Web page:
A contractor is installing tile in the first floor of my house. The floor plan is open, with the living room and kitchen separated by a wall that spans a portion of the floor. The installer laid tile in courses on the 'north' end of the wall, then continued to lay going 'south,' where the wall divided the area into two rooms. At the 'south' end of the wall, the grout lines don't line up. (See diagram.) Is this acceptable, or should I tell my installer to do it over? enter image description here

  • 2
    Can you send real pic?
    – user101687
    Jun 14, 2019 at 2:38
  • Up to you. You are paying. I would hope that the contractor could and would agree that the anomalous alignment is truly undesirable and correct it, but .... that isn't for us to negotiate.
    – noybman
    Jun 14, 2019 at 2:38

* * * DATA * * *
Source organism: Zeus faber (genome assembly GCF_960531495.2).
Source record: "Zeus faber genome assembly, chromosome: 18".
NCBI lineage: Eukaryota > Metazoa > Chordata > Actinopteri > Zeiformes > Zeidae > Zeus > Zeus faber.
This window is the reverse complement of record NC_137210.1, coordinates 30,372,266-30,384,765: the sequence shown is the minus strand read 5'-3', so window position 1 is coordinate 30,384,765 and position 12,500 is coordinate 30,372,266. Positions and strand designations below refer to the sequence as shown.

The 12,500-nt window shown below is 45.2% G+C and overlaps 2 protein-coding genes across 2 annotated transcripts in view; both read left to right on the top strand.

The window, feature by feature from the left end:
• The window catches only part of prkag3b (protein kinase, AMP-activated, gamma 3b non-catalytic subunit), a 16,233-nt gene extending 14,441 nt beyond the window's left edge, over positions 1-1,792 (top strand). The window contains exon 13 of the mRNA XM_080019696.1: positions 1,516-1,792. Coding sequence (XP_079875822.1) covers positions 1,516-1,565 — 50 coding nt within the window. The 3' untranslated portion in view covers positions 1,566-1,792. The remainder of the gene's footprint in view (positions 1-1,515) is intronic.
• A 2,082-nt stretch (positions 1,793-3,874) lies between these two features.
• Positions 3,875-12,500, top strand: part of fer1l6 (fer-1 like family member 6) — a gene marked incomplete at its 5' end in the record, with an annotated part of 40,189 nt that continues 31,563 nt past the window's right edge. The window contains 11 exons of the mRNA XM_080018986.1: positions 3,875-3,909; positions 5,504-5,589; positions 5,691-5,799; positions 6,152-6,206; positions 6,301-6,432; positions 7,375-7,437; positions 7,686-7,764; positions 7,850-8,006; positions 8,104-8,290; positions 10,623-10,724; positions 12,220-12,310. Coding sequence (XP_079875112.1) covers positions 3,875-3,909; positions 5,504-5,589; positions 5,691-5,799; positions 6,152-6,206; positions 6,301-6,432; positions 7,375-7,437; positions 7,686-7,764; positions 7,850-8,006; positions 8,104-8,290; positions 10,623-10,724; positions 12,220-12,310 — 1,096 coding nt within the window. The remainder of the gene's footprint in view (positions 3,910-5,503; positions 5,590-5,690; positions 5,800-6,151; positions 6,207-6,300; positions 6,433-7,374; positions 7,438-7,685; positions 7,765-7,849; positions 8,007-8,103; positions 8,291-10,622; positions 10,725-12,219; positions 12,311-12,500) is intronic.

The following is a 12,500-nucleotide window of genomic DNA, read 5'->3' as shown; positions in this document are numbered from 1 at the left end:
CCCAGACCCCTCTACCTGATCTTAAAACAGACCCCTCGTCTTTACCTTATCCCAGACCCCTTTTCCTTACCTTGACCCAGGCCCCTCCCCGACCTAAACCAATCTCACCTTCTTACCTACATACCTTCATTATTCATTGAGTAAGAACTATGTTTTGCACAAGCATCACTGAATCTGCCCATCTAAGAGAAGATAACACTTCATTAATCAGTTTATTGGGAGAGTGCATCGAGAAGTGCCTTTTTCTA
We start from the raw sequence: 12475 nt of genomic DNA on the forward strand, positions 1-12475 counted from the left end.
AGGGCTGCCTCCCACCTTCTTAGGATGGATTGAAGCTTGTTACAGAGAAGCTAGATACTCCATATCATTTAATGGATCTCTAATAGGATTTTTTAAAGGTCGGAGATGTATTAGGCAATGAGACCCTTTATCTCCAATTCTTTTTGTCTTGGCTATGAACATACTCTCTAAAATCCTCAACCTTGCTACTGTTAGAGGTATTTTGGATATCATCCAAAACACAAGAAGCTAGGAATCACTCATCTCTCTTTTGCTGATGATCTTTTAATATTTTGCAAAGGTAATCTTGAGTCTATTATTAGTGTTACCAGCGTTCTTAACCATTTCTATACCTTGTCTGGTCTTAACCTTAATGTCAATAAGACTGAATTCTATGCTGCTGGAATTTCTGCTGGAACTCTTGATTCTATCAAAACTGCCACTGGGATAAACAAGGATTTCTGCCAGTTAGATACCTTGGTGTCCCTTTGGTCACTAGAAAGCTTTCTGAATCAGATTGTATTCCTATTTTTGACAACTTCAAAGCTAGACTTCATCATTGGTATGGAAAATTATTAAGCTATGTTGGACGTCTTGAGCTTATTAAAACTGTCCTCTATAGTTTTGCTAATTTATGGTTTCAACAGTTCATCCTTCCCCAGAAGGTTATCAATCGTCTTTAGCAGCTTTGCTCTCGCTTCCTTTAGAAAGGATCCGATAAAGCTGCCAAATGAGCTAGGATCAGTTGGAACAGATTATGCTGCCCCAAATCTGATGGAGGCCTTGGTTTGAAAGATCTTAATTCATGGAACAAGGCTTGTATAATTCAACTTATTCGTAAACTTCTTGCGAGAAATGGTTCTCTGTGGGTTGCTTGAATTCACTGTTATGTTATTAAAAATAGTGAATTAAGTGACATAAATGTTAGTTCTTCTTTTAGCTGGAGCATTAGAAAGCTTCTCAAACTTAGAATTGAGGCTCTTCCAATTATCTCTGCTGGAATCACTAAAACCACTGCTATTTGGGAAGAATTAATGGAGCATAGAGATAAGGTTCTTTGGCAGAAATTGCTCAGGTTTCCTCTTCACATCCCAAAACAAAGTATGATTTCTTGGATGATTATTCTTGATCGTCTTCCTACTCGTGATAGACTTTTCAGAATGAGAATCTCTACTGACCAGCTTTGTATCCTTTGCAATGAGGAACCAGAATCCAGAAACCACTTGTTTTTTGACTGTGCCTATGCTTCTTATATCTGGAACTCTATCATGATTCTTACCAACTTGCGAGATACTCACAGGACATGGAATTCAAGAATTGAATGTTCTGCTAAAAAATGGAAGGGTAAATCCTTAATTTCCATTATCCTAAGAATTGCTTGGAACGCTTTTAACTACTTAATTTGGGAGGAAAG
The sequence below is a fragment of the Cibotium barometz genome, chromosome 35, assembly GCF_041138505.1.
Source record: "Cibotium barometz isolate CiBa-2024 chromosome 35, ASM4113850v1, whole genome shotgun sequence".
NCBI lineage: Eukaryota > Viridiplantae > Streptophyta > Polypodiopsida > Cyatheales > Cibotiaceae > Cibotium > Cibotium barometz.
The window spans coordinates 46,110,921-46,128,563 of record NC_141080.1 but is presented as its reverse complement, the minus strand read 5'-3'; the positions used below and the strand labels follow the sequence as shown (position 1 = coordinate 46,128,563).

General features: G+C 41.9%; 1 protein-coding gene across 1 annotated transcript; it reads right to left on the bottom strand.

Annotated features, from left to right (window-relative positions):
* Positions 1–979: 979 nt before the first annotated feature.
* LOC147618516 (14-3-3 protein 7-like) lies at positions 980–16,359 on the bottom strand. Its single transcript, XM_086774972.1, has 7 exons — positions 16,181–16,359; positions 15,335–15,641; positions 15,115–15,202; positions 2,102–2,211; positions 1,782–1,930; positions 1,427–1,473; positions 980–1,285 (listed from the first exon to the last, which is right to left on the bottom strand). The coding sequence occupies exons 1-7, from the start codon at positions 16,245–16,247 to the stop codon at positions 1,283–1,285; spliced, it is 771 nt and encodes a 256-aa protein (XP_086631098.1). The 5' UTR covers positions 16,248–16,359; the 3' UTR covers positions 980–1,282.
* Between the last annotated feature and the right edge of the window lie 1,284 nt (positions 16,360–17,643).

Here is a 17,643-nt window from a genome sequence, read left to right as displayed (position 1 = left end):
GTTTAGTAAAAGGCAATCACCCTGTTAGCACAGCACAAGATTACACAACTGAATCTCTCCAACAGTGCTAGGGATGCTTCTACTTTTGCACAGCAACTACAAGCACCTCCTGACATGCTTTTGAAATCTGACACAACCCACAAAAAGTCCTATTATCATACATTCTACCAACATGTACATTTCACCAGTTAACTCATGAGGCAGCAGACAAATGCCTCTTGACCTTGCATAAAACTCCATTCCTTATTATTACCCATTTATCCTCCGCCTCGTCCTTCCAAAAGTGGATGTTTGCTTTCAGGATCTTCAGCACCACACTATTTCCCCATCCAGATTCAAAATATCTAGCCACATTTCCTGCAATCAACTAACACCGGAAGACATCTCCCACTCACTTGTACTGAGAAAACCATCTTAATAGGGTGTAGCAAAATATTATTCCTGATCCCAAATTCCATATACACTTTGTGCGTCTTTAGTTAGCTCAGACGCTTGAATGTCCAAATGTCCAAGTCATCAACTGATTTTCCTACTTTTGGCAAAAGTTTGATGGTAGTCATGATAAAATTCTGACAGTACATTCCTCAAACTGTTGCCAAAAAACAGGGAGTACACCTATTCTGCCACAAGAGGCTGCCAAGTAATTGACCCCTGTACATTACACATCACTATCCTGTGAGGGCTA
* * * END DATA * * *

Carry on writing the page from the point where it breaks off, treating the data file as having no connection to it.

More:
1 Answer 1


This is indicative of a poor initial layout, perhaps due to inexperience. An experienced tile setter takes note of the areas where defects (like grout lines that can't line up, small or thin cuts, discolored tiles, etc.) would be most visible and makes sure things are perfect in those places, hiding the inevitable problems elsewhere.

If the tile had been properly laid out before setting it, the lines would be perfect across the open areas. Small differences in tile spacing are normal but are normally hidden by "pinching" or "spreading" the grout lines in places where it won't be noticed.

should I tell my installer to do it over?

  • I would, or I would insist on a significant discount due to lame installation then hide it with an area rug or something...

This is an example of why you should hire reputable contractors who are not shy of providing references, or hiring out of the local guild. You get what you pay for sometimes...

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